IPCC: Cut emissions to zero by 2100 to avoid worst impact of climate change

UN scientists call for unrestricted use of coal, oil and gas to be phased out by end of century

Global greenhouse gas emissions will need to fall to zero by the end of this century if the world is to avoid the most devastating impacts of climate change, according to the UN’s leading scientists.

In its latest report, released today in Copenhagen, the Intergovernmental Panel on Climate Change (IPCC) also calls for the unrestricted use of coal, oil and gas to be phased out by 2100.

The report warns that the world would face “severe, pervasive and irreversible” damage from global warming unless action is taken to reduce record levels of carbon dioxide and other greenhouse gases.

A synthesis of the IPCC’s fifth assessment report, it was compiled by 800 lead authors, 1,000 contributing editors and 2,000 expert reviewers, based on 30,000 scientific papers over the past five years.


Described by IPCC chairman Rajendra Pachauri as "very robust" in its conclusions, the report will now feed into UN negotiations aimed at concluding a new international agreement at the end of next year.

If world leaders are to achieve the agreed target of limiting global warming below 2 degrees, Dr Pachauri warned that time was running out and “the window for action is closing down very rapidly”.

But he held out the prospect that we could continue using fossil fuels for the forseeable future, provided that technology enabling carbon capture and storage was deployed at power stations worldwide.

“To keep a good chance of staying below 2 degrees, and at manageable costs, our emissions should drop by 40 to 70 per cent globally between 2010 and 2050, falling to zero or below by 2100,” Dr Pachauri said.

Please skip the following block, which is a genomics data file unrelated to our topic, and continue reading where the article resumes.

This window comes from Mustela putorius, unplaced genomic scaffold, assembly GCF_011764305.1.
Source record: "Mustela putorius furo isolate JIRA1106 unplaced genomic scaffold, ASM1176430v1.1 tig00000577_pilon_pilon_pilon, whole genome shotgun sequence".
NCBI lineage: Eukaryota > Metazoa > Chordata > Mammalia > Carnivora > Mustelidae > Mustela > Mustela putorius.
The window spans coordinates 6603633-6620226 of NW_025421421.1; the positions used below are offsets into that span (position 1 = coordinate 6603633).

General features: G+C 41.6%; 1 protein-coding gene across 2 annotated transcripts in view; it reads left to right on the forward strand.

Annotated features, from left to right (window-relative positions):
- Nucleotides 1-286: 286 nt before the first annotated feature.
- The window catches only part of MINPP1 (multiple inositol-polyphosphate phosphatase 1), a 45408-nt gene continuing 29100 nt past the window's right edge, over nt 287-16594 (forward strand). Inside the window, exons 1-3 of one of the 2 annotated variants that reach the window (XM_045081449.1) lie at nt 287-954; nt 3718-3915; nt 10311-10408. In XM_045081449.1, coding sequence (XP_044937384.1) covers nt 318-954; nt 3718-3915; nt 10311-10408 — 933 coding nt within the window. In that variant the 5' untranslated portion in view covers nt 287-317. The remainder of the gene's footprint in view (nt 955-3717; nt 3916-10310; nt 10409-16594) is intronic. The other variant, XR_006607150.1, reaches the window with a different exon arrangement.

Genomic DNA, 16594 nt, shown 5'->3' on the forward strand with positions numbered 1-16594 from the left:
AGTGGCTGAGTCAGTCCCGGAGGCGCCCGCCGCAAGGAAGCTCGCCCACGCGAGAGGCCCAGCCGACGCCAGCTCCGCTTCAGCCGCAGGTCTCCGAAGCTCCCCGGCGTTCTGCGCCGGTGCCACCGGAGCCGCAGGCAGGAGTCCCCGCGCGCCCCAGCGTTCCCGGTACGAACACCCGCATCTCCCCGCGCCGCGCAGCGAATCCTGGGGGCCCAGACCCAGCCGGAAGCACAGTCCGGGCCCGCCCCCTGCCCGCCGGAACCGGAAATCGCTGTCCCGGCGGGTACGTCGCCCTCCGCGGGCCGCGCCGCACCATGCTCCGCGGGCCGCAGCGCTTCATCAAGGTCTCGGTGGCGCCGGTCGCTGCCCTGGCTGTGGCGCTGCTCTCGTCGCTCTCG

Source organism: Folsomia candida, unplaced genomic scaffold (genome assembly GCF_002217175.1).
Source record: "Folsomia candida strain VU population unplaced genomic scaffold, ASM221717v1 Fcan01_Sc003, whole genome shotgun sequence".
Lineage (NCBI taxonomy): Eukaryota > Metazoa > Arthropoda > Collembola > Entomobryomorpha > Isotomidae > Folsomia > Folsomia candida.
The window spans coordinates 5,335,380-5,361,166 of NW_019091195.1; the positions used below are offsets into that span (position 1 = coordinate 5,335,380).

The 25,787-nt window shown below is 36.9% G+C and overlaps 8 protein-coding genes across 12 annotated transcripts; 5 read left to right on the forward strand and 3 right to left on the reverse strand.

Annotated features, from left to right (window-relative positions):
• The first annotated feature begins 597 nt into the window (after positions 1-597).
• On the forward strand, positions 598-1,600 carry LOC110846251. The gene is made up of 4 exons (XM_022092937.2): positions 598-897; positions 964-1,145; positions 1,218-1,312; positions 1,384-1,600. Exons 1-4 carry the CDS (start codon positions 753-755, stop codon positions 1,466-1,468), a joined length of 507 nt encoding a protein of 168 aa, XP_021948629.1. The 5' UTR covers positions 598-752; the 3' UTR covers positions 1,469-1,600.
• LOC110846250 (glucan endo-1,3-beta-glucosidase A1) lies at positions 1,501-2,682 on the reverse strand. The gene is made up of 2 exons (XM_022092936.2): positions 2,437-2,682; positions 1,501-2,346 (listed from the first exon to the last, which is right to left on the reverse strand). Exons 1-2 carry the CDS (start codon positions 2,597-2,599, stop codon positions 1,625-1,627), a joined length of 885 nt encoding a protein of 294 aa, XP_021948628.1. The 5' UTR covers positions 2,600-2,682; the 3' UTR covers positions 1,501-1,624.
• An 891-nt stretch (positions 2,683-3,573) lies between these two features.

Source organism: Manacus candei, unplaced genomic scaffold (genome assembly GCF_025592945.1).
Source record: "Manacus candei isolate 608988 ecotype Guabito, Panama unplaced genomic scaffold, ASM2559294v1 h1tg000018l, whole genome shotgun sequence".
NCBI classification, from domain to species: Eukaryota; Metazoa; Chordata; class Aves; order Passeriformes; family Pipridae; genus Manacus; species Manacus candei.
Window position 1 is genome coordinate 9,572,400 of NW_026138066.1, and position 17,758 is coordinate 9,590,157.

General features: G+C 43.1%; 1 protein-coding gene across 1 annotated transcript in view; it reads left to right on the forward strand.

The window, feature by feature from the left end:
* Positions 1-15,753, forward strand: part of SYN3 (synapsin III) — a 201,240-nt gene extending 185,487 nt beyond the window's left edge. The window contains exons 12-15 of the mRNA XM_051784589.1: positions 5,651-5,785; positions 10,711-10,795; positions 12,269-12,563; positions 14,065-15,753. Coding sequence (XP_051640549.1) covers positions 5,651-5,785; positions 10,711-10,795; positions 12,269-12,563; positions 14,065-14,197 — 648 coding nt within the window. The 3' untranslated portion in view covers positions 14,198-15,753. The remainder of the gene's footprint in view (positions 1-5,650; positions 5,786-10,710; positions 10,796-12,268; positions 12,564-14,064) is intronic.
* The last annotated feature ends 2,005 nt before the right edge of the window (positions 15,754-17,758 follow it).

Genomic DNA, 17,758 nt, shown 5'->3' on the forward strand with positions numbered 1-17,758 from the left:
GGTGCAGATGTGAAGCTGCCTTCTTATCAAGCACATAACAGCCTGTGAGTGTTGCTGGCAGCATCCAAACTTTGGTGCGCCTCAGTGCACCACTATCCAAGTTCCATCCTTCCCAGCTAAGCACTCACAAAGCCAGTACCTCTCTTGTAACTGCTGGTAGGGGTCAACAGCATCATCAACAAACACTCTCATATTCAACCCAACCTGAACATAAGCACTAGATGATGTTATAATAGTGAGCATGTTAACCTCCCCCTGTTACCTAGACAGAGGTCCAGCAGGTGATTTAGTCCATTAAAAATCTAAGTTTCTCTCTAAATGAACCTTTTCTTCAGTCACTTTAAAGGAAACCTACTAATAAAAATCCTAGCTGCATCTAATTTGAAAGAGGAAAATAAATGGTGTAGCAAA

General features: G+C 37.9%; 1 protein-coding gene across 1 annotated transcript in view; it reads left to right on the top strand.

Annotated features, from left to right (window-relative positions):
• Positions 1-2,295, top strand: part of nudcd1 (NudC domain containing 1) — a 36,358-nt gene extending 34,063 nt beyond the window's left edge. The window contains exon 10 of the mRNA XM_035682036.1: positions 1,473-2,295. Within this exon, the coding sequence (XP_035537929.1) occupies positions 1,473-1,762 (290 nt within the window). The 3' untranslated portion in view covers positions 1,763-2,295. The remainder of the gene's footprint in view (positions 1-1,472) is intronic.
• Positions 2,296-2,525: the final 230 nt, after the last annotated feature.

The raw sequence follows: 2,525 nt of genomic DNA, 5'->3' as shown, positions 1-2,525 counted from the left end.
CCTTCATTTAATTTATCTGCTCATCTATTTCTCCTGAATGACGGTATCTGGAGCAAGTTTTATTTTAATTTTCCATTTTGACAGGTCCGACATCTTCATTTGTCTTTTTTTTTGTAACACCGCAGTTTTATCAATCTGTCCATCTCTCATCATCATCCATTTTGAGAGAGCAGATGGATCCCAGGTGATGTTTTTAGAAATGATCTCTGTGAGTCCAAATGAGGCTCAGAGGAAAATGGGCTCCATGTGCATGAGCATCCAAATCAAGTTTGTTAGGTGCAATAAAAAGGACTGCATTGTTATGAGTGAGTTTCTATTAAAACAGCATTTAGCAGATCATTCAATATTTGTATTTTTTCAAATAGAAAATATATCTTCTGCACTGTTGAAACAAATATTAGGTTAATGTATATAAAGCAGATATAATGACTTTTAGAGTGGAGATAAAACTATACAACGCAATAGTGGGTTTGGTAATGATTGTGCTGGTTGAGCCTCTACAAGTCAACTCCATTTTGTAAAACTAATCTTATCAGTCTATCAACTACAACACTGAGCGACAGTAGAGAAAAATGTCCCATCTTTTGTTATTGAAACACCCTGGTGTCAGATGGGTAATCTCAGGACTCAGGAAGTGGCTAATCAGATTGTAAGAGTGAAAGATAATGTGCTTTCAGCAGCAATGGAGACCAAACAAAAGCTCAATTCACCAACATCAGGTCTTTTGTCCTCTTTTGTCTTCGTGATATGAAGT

The report points out there are many options available to cut emissions, including using energy more efficiently, switching to renewable energy sources and investing in large-scale afforestation.

“Science has spoken with much more certainty and clarity than in the past,” UN secretary-general Ban Ki-moon told a press briefing in Copenhagen. Now, the baton was being passed to political leaders.

Building on the success of his recent climate summit in New York, he expressed optimism agreement would be reached in Paris next year. “I am confident we can do it. We can make it happen,” he said.

World Meteorological Organisation secretary-general Michel Jarraud called the latest report stronger and more precise than previous IPCC assessments, saying "ignorance can no longer be used as an excuse".

US secretary of state John Kerry targeted climate change deniers: "Those who choose to ignore or dispute the science so clearly laid out in this report do so at great risk for all of us and for our kids and grandkids."

The IPCC report also makes clear that doing little or nothing in the coming decades would cost “much more” than taking the necessary action to cut emissions and help poorer countries adapt.

Both the UN secretary-general and the IPCC’s chairman both emphasised the need for “immediate and rapid” action to cut the emissions that scientists say are causing climate change.

Mr Ban described claims that climate action would cost dearly as “a myth” and likened the situation to parents faced with a child running a high temperature. “We have to first lower the temperature,” he said.

The report suggests renewable energy sources such as solar, wind and hydro will have to grow from around 30 per cent of electricity generation at present to a share of 80 per cent by 2050.

In the longer term, it says that fossil fuel power generation without carbon capture would have to be “phased out almost entirely by 2100” — a clear indication that “greener” electricity will be a key driver.

By 2050, Dr Pachauri said, “we will have to treble or quadruple the use of low-carbon or zero-carbon energy from renewables, and sources like bio-energy, nuclear and carbon capture and storage.”

The final text of the synthesis report was agreed at the IPCC’s 40th session after a week of dialogue in Copenhagen between scientists and representatives of more than 190 governments worldwide.

Frank McDonald

Frank McDonald

Frank McDonald, a contributor to The Irish Times, is the newspaper's former environment editor